However, one of my lasting memories of the trip has nothing to do with the actual game. It was standing at center court and chatting about sports and life with longtime Connecticut sports writer, Jeff Jacobs.
To say my time covering UConn athletics were special would be an understatement. Walking along the sidelines of Rentschler Field or Gampel Pavilion and sitting in the press box at J.O. Christian Field or the Freitas Ice Forum are memories I will always cherish.
This past year, I have served as the managing editor of The Daily Campus. I learned that putting out a daily newspaper doesn't just happen. It takes hard work and lots of late nights. But when you work with an amazing staff, suddenly those nights don't seem so long and the hard work doesn't even feel like work at all.
I would be remise if I did not mention the people who supported me during these past four years. Don and Joanne, if it were not for your unwavering support back home, all of this would not have been possible. Thank you. To old friends, Harry, Gary and Lucas, thank you for sticking by my side for these past four years and then some. An old saying I firmly believe in is that man's worth is not measured by the change in his pocket, but by the friends by his side. I consider myself very wealthy.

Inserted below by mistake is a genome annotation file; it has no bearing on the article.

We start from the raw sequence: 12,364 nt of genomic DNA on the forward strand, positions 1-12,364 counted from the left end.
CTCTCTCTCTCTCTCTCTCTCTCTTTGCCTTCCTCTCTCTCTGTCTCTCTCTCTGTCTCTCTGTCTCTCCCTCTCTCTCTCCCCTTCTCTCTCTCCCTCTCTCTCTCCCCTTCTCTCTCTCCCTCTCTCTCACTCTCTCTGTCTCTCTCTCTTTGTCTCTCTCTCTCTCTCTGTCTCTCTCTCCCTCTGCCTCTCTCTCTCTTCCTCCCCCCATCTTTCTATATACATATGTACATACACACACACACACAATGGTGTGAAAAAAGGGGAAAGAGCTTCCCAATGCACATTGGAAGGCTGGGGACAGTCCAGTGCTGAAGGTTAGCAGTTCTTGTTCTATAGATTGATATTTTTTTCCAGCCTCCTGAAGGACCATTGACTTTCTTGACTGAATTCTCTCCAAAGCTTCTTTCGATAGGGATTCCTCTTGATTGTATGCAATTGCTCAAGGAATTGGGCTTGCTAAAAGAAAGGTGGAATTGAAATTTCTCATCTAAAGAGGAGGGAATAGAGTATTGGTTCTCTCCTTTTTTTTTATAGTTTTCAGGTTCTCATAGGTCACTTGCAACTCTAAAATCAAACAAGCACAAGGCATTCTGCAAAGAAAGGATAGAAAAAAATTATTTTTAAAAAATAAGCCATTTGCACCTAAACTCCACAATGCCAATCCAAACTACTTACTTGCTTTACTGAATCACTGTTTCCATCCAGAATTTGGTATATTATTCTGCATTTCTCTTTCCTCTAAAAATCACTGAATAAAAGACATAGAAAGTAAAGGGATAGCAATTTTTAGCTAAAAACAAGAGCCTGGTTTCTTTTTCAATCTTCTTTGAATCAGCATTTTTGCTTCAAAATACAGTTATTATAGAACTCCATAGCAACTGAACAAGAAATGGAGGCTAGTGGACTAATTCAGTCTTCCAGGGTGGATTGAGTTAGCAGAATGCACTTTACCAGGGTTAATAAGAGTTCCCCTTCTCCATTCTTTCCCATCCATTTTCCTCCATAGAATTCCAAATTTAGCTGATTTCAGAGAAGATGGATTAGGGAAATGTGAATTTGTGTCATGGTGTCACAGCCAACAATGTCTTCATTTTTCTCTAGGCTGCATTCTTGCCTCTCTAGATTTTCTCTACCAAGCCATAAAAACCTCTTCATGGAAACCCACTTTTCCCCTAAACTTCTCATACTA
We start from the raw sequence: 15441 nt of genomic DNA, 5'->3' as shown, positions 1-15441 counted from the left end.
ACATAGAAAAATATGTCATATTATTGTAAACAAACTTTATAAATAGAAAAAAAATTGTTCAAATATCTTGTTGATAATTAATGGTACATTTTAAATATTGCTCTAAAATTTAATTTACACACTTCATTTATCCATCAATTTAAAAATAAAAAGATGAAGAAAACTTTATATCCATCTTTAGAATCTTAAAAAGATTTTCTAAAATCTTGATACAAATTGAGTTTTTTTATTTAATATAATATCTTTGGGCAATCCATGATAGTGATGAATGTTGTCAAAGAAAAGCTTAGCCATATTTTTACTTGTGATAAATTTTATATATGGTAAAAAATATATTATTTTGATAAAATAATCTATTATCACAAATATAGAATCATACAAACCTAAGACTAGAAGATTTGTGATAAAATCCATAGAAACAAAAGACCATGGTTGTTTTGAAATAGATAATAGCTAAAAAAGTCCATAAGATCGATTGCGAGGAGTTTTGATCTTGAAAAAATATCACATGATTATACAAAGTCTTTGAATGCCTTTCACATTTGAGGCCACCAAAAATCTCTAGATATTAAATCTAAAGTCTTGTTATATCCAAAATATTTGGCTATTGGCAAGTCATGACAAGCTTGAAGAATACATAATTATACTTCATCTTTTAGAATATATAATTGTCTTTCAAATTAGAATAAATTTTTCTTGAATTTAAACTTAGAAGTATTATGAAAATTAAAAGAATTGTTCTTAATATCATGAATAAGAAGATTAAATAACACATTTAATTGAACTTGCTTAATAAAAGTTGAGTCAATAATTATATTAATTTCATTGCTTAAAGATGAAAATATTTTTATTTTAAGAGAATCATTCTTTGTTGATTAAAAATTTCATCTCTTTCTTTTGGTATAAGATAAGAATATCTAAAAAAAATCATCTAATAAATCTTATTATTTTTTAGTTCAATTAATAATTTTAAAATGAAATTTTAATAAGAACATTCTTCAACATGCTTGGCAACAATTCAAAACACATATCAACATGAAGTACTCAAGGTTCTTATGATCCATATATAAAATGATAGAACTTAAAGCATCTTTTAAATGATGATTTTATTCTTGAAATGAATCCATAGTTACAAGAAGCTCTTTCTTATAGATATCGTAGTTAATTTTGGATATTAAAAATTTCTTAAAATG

One final thank you belongs to you, the reader. Whether you liked my column on Facebook, told me in person that I did a good job, or if you told me I didn't know what the hell I was talking about, it meant a lot to me.
So there it is, one final story to leave you with. But what's the takeaway?
One thing I learned about myself in college is to never give up, be consistent and always carry yourself with class and dignity. Often times, especially at the beginning of most school years, I wanted to throw my hands in the air and walk away, but I didn't.
Many of the lessons I learned in college came not from a classroom, but from experiences both good and bad. Without a shadow of a doubt, my years here at UConn have been the best years of my life. When I walk across the stage in a couple of weeks at Gampel Pavilion, my mind will be clear and my heart full.
I'm not sure where my journey will take me next. When people ask me what you want to do after college or where do you see yourself in 15 or 20 years, one thought comes to mind. I want to find a peaceful plot of land and settle down making a good living with a loving wife and family. That's all I want out of this life and, in my opinion, it's not a bad goal to have.
This may be the final story I ever write as a journalist, or I may continue to write in one of the most noble and important professions I've come to understand. But one thing is for sure, the time I've spent here, the people I've met and the memories I won't soon forget mean the world to me and will last a lifetime.
Follow Tyler on Twitter @TylerRMorrissey